Day: August 1st, 2007

Ask a local: Shuford’s Smokehouse

Wednesday, August 1st, 2007 | All Things, Eats, Friends, Travel

Despite — or maybe because of — being inundated with garish advertisements on barns and billboards all along the 100+ miles of interstate leading from Nashville into Chattanooga, we decided to forego a trip to Ruby Falls. Instead, we hit the Tennessee riverfront, Coolidge Park, and the Walnut Street pedestrian bridge — the oldest surviving truss bridge in the South, and according to our host this afternoon, the longest pedestrian bridge in the world. (Ironic, since over the course of the day, we saw very few actual pedestrians.) By 6PM, almost all the local shops were closed.

So, too, the museums and galleries in the Bluff View Art District. We drove through the historic area, and again encountered mostly empty streets. Our luck changed for the better, though, when we crossed paths with a friendly local, willing to direct us to her favorite local barbecue joint in a town full of barbecue joints: Shuford’s Smokehouse.

With assistance from the GPS — hands down, the best thing I brought on the trip — we located the small, shack-like restaurant along the side of the road. Having already been warned that the place “wouldn’t look like much,” we stepped inside, undaunted, to embrace the local color. We didn’t even bat an eye when a large, greasy-aproned man emerged from behind a rolling metal gate to slap our slabs of meat onto a cutting board by the cash register.

Shuford’s Smokehouse

Shuford’s Smokehouse

We splurged on the Family Pack Ribs for 4, with sides of tater logs (thin-sliced skin-on potatoes, deep fried) and baked beans (with chunks of bacon… of course.) The lemonade was delicious with bits of actual pulp; we were told by the cashier/owner’s daughter that it’s fresh-squeezed daily. Shuford’s own special barbecue sauce — in regular and hot varieties — is made from scratch, every other day. She had come over to our table in part to check on us, and in part (we suspected) to figure out just what our story was, since she had spotted us taking copious photographs outside before dinner. (We told her that we were from New York City, which seemed to explain a lot.)

Shuford’s sides

Shuford’s ribs

Try as we might, the three of us only managed to polish off about half the family meal for 4. Amateurs all.

Shuford’s Smokehouse pig

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Chattanooga Choo-Choo

Wednesday, August 1st, 2007 | All Things, Eats, Travel

S and J were already waiting with our rented car when I deplaned at BNA, twenty minutes early. The extra time afforded us the chance to make a breakfast stop on the way to Chattanooga.

Not wanting to deviate too far off the I-24, we decided upon one of the ubiquitous Cracker Barrels along our route. We exited in Manchester, and just as we were about to pull into the chain restaurant’s parking lot, a potentially more appealing alternative presented itself: Emma’s Family Restaurant. The sign outside the decidedly unremarkable-looking establishment promised “Home Cookin [sic] at a Great Price”; the parking lot was just full enough on a Wednesday morning to suggest a loyal base of regulars. We went for it.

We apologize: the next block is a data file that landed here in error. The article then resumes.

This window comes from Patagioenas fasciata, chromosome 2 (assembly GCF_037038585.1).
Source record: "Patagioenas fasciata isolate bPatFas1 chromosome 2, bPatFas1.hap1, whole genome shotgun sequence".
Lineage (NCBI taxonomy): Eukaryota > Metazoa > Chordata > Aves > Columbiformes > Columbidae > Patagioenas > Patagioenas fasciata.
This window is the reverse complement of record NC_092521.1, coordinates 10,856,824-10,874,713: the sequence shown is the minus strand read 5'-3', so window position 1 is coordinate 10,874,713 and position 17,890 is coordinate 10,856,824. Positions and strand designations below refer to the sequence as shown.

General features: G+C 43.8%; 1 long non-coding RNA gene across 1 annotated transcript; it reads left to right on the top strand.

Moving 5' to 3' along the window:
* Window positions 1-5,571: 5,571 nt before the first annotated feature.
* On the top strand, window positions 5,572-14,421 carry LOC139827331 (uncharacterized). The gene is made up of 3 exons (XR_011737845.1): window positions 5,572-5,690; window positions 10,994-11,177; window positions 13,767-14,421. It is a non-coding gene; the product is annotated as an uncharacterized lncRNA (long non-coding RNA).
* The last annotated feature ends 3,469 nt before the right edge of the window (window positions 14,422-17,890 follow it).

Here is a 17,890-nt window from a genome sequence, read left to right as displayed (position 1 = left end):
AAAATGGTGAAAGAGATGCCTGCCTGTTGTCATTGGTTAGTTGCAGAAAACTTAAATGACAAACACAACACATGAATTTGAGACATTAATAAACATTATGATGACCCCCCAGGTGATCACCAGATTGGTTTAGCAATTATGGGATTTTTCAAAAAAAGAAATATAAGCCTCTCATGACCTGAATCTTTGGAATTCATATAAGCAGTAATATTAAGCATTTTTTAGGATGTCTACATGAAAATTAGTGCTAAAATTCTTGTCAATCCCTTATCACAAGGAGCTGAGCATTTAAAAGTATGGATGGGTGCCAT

Once inside, we knew we had made the right choice. Our waitress had a thick twang and an easy smile, and knew most of the clientele by name. We were set up with three coffees (strong, good, and offered with half-and-half only) and given some time to peruse our plastic-laminated, local advertisement emblazoned menus.

First off: nothing on the menu was more than $10 — and that was the T-bone steak dinner. Emma’s much-touted buffet (which included fried catfish, fried chicken and chicken-fried steak) was $5.99. Corn dogs — offered as a side — were $1.39. Pancakes could be ordered individually. Every one of the breakfast entrees included meat — just eggs: not an option — and a choice of hashbrowns, homefries or grits. A biscuits and country gravy add-on was available for 50 cents.

Yes, this is Tennessee. (Our bill came to $12. )

Tennessee breakfast

Later, in Chattanooga, at the Bi-Lo (where I applied for a shoppers discount card), we spied this local specialty: sausage in a can! (And more, but I refrained from posting the photo here, out of deference to the more delicate-stomached among you.)

Canned sausage

And of course, you can’t be in Chattanooga and not visit the Chattanooga Choo-Choo: “It’s a train. It’s a song. It’s a hotel.” A Holiday Inn, to be exact. The chain took over the decaying Terminal Station, and after an extensive $4 million renovation, reopened it as a hotel on April 11, 1973.

The dome room was converted into a dining hall; the baggage room became the “Station House” restaurant with singing servers. Other cafes and retail shops — offering souvenirs, “Old Tyme Photos” and the like — opened along formal gardens in the former rail concourse.

Chattanooga Choo-Choo

Chattanooga Choo-Choo

Visitors can buy tickets for an authenic New Orleans trolley (below, in yellow) for a trip around the Choo Choo complex.

Chattanooga Choo-Choo

And most intriguingly: a pair of original sleeper cars — converted into hotel guest quarters.

Chattanooga Choo-Choo

Check out the rest of today’s photos on flickr.

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